Woman Builds Unique Tiny House for Affordable City Living – Tour & Interview

After finishing grad school, Sam Gambling decided that a tiny would be a perfect fit for her lifestyle. She wanted to remain in Vancouver, to be near work, family and friends; but the cost of living in the was incredibly high. She also wanted to be able to work a not-for-profit job without worrying if she’d have enough money for rent each month. Last but not least, tiny houses were a housing solution that fit well with her environmental sustainability values.

She knew tiny houses weren’t in the city, but she went ahead and hired a builder, and began construction on her tiny house in 2016 anyway. After a few months, she realized that it was harder than she thought to find an urban parking spot for a tiny house. She did receive many offers to park her tiny house in rural areas though.

After meeting other people in the tiny house world who were encountering the same issue, she co-founded the BC Tiny House Collective with Anastasia Koutalianos to try and legalize and legitimize tiny houses in the province of British Columbia, and in Metro Vancouver.

The two women are working with partners and volunteers to do research, outreach, consultations, tiny house builds, and pilot projects to make tiny houses legal.

BC Tiny House Collective:

For the time being, Sam isn’t living in her tiny house. She’s waiting for a pilot project opportunity so that she can legally live in her home.

The tiny house is 10 feet wide, and was built using some reclaimed materials for things like the trim and the cork flooring.

The house is designed to collect rainwater for landscaping and gardening, it has a vermi- , full with a propane stove, two electric heaters, and a 120 Volt extension cord to power the house.

We know there will probably be questions about the conveyor belt toilet! It’s sold by Toilet Tech Solutions and you can find out more about it here:

We hope you enjoy the of Sam’s house on wheels even though it isn’t completely finished yet 🙂

Thanks for watching!

Mat & Danielle


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Editing Credits:
Mat and Danielle of Exploring Alternatives

Filming Credits:
Mat of Exploring Alternatives


  1. Be careful of the tiny house movement,  the kingmakers are the ones who push people into thinking small.  As Human being living on planet earth,  we need to think big and dream big.

  2. A reason she built it was because she couldn’t afford the rent in town, but she’s not living in it at the moment … so… is she renting? And how does one pay for rent in the meantime, and afford the building of a tiny house, and begin payback of student loans while navigating the tiny waters of “cute, but you can’t put it here”? How do real people with really little money afford this?

    I love the tiny house movement but the amount of gray area and the fact that they seem to get more expensive by the day makes them feel less and less attainable which was supposed to be the easy part! The hard part was supposed to be paring down and reevaluating our “stuff-ness” which, for some, is daunting enough! I fear the day will come when going tiny, in the end, costs the same as being supersized :/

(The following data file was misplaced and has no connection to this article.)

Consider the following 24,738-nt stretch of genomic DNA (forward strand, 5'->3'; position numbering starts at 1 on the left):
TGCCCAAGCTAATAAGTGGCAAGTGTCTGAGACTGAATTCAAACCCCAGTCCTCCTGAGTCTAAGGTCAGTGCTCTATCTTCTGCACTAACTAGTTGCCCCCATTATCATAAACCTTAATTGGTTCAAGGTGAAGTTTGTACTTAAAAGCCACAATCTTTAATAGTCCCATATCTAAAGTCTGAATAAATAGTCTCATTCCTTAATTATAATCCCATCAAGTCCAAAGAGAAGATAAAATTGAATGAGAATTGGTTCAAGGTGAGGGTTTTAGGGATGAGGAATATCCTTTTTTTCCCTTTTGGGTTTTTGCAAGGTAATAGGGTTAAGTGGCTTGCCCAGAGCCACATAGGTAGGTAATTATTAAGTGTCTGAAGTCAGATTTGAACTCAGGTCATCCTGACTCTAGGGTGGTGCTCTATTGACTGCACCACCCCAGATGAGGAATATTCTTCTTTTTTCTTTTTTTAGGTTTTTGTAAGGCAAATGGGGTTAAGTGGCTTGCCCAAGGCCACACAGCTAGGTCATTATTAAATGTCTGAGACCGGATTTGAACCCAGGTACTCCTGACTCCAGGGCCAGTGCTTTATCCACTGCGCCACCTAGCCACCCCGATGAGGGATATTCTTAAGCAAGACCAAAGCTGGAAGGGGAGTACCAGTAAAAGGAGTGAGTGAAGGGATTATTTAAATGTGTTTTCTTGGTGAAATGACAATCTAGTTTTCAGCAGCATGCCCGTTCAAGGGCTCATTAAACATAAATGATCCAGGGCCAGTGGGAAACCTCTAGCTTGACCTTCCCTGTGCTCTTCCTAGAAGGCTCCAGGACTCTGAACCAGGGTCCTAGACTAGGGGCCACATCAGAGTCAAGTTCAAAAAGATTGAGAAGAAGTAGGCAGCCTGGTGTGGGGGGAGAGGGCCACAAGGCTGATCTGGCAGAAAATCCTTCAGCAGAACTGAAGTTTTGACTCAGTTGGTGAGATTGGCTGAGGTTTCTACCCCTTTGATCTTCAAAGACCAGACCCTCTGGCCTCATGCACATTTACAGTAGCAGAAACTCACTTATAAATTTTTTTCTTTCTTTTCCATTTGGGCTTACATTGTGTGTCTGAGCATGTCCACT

3. We have a laminate wood floor in our van it has been working great so far (2 years) and we have been in all types of weather. For our install we put down 1/2 inch foam, then 1/4 inch plywood, and a vapor barier. We added the wood floor to the whole van, then built our cabinets on top screwing our cabinets into the wood floor. This in my opinion has helped us secure our cabinets and keep the floor from moving.

  4. Love it! You must be so proud of yourself! The only thing I would do is put the toilet in a water closet away from shower/sink, and looks like there might even be room for a combo washer/dryer. What was the cost?

  5. the idea that regulations restrict the tiny house movement does not make sense when it is a benefit to living within your means and lifestyle

  6. I always listen for how long it takes them to virtue signal and say “recycled”, “reclaimed”, or “salvaged”.  Rescue pitbull, wood pallet, vegan, solar, thrift, second hand, compost, prius…..did I miss any eco-millennial buzzwords?

  7. For the channel, I would prefer if you put out projects where people live – for me it’s about the people and how it works for them to live in their space that inspires me, not the “empty” space in it self. If you interviewed the builder or architect we might understand better why the design has come out as it is. Interviewing someone who doesn’t even live there yet (and maybe might not ever legally do so) is just not very interesting…

  8. The city folk said “cool idea but dont park it in my neighborhood” Rural folk said “sure no problem,” i find this very intresting.

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